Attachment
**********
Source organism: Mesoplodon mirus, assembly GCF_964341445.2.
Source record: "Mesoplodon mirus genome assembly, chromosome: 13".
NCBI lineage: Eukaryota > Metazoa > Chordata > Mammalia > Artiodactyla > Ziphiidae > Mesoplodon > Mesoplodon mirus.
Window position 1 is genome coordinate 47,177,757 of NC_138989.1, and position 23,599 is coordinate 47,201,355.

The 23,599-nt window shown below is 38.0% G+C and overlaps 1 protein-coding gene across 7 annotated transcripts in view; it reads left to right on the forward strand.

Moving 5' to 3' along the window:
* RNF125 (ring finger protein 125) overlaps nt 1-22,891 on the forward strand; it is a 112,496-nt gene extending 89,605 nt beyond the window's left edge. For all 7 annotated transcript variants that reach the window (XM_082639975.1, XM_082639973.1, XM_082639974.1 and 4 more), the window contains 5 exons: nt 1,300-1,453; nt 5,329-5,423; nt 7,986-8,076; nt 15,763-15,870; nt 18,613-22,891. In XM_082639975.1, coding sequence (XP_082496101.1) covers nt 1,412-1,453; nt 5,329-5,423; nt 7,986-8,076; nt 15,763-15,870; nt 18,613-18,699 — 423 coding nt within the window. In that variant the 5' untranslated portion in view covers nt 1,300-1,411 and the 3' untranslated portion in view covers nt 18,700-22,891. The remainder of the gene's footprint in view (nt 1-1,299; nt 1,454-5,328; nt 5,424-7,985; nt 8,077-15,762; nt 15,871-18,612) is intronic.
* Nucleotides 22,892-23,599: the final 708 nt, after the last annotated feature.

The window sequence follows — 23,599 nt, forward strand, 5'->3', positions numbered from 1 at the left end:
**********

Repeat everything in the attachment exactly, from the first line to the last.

Source organism: Mesoplodon mirus, assembly GCF_964341445.2.
Source record: "Mesoplodon mirus genome assembly, chromosome: 13".
NCBI lineage: Eukaryota > Metazoa > Chordata > Mammalia > Artiodactyla > Ziphiidae > Mesoplodon > Mesoplodon mirus.
Window position 1 is genome coordinate 47,177,757 of NC_138989.1, and position 23,599 is coordinate 47,201,355.

The 23,599-nt window shown below is 38.0% G+C and overlaps 1 protein-coding gene across 7 annotated transcripts in view; it reads left to right on the forward strand.

Moving 5' to 3' along the window:
* RNF125 (ring finger protein 125) overlaps nt 1-22,891 on the forward strand; it is a 112,496-nt gene extending 89,605 nt beyond the window's left edge. For all 7 annotated transcript variants that reach the window (XM_082639975.1, XM_082639973.1, XM_082639974.1 and 4 more), the window contains 5 exons: nt 1,300-1,453; nt 5,329-5,423; nt 7,986-8,076; nt 15,763-15,870; nt 18,613-22,891. In XM_082639975.1, coding sequence (XP_082496101.1) covers nt 1,412-1,453; nt 5,329-5,423; nt 7,986-8,076; nt 15,763-15,870; nt 18,613-18,699 — 423 coding nt within the window. In that variant the 5' untranslated portion in view covers nt 1,300-1,411 and the 3' untranslated portion in view covers nt 18,700-22,891. The remainder of the gene's footprint in view (nt 1-1,299; nt 1,454-5,328; nt 5,424-7,985; nt 8,077-15,762; nt 15,871-18,612) is intronic.
* Nucleotides 22,892-23,599: the final 708 nt, after the last annotated feature.

The window sequence follows — 23,599 nt, forward strand, 5'->3', positions numbered from 1 at the left end: